Wiring a Simple DC LED Light (Low Voltage)
Whichever type of LED light you have, the general procedure involves connecting the positive (+) and negative (-) wires to the power supply’s corresponding terminals.
This is a very simple setup, as you can see below.
Wiring Procedure for an LED Light (Low Voltage)
The wiring procedure described below applies to low-voltage (12/24/48V) LED lighting.
We will wire an LED strip light to illustrate it.
It would be best if you usually had the following to wire an LED strip light:
- LED light strip roll
- Power source
As you can see, 6 wires are attached at the end of the LED strip roll. But don’t worry. It’s easy to connect them.
Step 1: Connect the LED Light
DC wires typically use stranded wire, so ensure you twist the strands before connecting the wire.
If it’s an LED strip light, you might require a soldering iron to connect the wires to the strip, whereas some types don’t require any soldering.
Only 2 of the wires are for the power source. The others are for different colors or types. The wires connect to the controller on which the terminals are usually marked.
Connect the wires to the corresponding terminals, as indicated in the above table.
Step 2: Test the LED Light
You can install the LED light after the wiring, but I recommend testing it first.
Connect the power source.
The LED light should light up. It’s that simple.
Step 3: Install the LED Light
Depending on your installation type, you may have to attach a mounting bracket or adhesive tape.
Additional Components and Accessories
Depending on your situation, you may need to add a transformer, a dimmer, and a resistor to the circuit.
- You will need a step-down or step-up transformer to attach a DC LED light to a power supply with a greater or lower voltage than required.
- You will need a dimmer to control the light’s brightness.
- You will need a resistor to limit the current.
Accessories are available for the LED strip lights.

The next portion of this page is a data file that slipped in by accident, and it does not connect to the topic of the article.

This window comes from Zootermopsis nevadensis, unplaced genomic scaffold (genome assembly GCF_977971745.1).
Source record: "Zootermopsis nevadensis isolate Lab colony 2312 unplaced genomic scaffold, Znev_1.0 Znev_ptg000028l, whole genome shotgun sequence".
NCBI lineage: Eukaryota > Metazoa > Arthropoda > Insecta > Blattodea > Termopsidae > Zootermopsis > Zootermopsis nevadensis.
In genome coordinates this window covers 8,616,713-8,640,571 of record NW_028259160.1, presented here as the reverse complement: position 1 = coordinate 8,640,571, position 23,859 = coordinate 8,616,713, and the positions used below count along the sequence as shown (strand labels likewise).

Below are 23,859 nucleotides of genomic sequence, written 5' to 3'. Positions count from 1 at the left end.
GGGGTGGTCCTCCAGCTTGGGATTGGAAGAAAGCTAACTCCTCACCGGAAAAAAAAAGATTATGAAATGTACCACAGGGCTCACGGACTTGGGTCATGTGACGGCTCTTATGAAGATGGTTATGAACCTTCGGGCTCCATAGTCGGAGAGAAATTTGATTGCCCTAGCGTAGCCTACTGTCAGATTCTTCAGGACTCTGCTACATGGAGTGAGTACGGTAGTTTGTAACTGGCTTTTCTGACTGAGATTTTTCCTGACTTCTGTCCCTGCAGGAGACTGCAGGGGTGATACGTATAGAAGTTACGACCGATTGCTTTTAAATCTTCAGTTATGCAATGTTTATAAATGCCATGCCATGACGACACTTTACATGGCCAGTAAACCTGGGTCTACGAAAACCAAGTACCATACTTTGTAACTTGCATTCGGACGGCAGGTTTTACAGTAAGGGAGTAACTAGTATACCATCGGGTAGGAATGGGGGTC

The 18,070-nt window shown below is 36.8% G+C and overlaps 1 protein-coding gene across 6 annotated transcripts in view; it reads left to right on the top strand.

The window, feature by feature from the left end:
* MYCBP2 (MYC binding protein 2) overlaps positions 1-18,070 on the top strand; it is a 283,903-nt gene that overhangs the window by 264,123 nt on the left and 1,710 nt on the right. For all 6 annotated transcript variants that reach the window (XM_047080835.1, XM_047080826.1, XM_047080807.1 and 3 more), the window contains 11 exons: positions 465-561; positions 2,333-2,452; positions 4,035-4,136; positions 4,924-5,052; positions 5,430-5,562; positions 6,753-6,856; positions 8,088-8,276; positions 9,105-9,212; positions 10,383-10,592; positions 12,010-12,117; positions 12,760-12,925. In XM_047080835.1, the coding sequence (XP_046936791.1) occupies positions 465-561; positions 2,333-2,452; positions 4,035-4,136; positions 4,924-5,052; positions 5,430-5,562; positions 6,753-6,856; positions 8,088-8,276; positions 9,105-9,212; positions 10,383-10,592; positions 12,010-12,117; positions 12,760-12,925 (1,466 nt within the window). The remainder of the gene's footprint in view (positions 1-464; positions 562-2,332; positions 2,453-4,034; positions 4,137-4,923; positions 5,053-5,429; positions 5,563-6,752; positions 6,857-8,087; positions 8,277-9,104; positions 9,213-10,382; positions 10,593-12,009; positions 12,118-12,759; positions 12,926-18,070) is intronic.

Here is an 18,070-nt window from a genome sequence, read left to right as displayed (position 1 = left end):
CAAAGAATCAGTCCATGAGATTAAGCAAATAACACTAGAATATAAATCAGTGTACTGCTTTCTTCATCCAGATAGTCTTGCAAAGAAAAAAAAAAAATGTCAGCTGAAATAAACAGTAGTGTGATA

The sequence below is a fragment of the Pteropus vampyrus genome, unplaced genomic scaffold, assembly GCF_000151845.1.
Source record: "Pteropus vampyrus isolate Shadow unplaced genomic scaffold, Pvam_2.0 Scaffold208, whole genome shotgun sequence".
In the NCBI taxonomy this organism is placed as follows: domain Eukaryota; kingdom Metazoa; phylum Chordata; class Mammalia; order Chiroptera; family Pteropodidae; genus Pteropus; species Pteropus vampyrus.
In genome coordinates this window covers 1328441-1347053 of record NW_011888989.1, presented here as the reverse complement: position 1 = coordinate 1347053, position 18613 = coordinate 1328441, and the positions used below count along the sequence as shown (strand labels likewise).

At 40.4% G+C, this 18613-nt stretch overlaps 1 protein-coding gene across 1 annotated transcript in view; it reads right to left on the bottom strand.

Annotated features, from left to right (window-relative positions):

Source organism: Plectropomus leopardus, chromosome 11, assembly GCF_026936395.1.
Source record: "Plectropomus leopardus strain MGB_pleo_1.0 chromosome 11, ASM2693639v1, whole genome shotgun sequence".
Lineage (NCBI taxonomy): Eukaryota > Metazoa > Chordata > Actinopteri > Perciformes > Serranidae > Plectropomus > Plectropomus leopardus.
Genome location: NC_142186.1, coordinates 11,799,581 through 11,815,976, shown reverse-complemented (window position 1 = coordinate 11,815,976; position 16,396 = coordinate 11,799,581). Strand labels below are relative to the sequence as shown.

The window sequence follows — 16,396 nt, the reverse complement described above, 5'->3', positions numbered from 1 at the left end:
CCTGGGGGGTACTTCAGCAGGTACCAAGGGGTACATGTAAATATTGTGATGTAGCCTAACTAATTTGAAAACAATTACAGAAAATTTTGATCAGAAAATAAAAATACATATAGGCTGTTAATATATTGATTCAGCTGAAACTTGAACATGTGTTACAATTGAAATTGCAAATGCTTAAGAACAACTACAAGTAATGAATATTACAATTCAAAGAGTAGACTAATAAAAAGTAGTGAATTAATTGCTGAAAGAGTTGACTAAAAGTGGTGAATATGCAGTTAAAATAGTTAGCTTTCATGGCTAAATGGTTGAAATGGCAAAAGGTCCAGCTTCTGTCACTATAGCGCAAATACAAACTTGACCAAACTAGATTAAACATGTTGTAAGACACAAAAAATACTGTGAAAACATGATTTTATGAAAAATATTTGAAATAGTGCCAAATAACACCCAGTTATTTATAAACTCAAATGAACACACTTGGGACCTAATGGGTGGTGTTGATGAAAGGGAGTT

They are handy when extending the strip or covering a gap. Such accessories include:
- Extra cables (top)
- Straight connector (middle left)
- L or right-angle connector (middle center)
- Splitter (middle right)
- Channel covers (bottom)
A joint using a cable and straight connector would look like this:
Choosing an LED Light
Here’s a brief guide to help you choose the right LED light to wire and install.
Brightness: Choose the brightness you require for the location where the LED light will be installed. Here’s a chart that may help.
Color Temperature: Choose a warm white LED light for a comfortable feeling or a cool white one for general spaces.
LED Strip Light: Choose this for ambient lighting and greater energy efficiency. They usually require a 22-gauge wire and a 12V DC supply (18-gauge wire and 24V if high density).
COB LED Light: Choose this type for (spotless) high-intensity output in normally closed areas, such as cabinets, and frequented spaces, such as living rooms. They usually require an 18-gauge wire and a 24V DC power supply.
LED Spotlight: Choose this type for focused lighting or to highlight something like a picture frame.
Ready to shed some light on your LED questions? Let’s dive into it!
1. Can I hook an LED light directly to my home’s power supply? Depends on your LED. If it’s an AC type! Hook it up directly. But you’ll need a separate power supply if it’s a DC type.
2. I’ve got many wires coming out of my LED strip. Help? Don’t sweat it! Most of the time, only two bad boys are for the power. The rest? They’re for different colors or light types. Just match them up with the marked terminals on your controller.
3. How do I ensure I’m not overpowering my LED light? Great question! Keep your LED’s load between 30% and 80% of your power supply’s capacity. Stay in that sweet spot, and you’re golden.
4. I’ve got a super long LED strip. Any advice? If it’s a lengthy run and the light’s not as bright as you hoped, try using a thicker wire to reduce resistance. Or consider adding another driver or installing additional LEDs in parallel.
5. Do I always need to solder my LED strip lights? Not always! Some LED strips are solder-free, making life a whole lot easier. Just make sure you’re connecting the right wires to the right places.
7. Can I dim these LED lights? If you’re looking to set the mood, you’re in luck! Many LED setups let you add a dimmer to control brightness. Just make sure your system’s compatible.
8. Do I need a transformer for my LED light? If you’re trying to hook up a DC LED to a different voltage than it requires, you might need a step-up or step-down transformer. Check your LED’s voltage needs and match it up!
9. Can I make my LED lights more stylish? Absolutely! Accessories like channel covers and connectors can make your setup look sleek and professional. Plus, they’re handy for extending your LED strip or bridging gaps.
10. Any parting advice, oh wise one? Always remember safety first! Turn off that breaker before you start any wiring work. And if you’re ever in doubt, consult an expert. Better safe than sorry!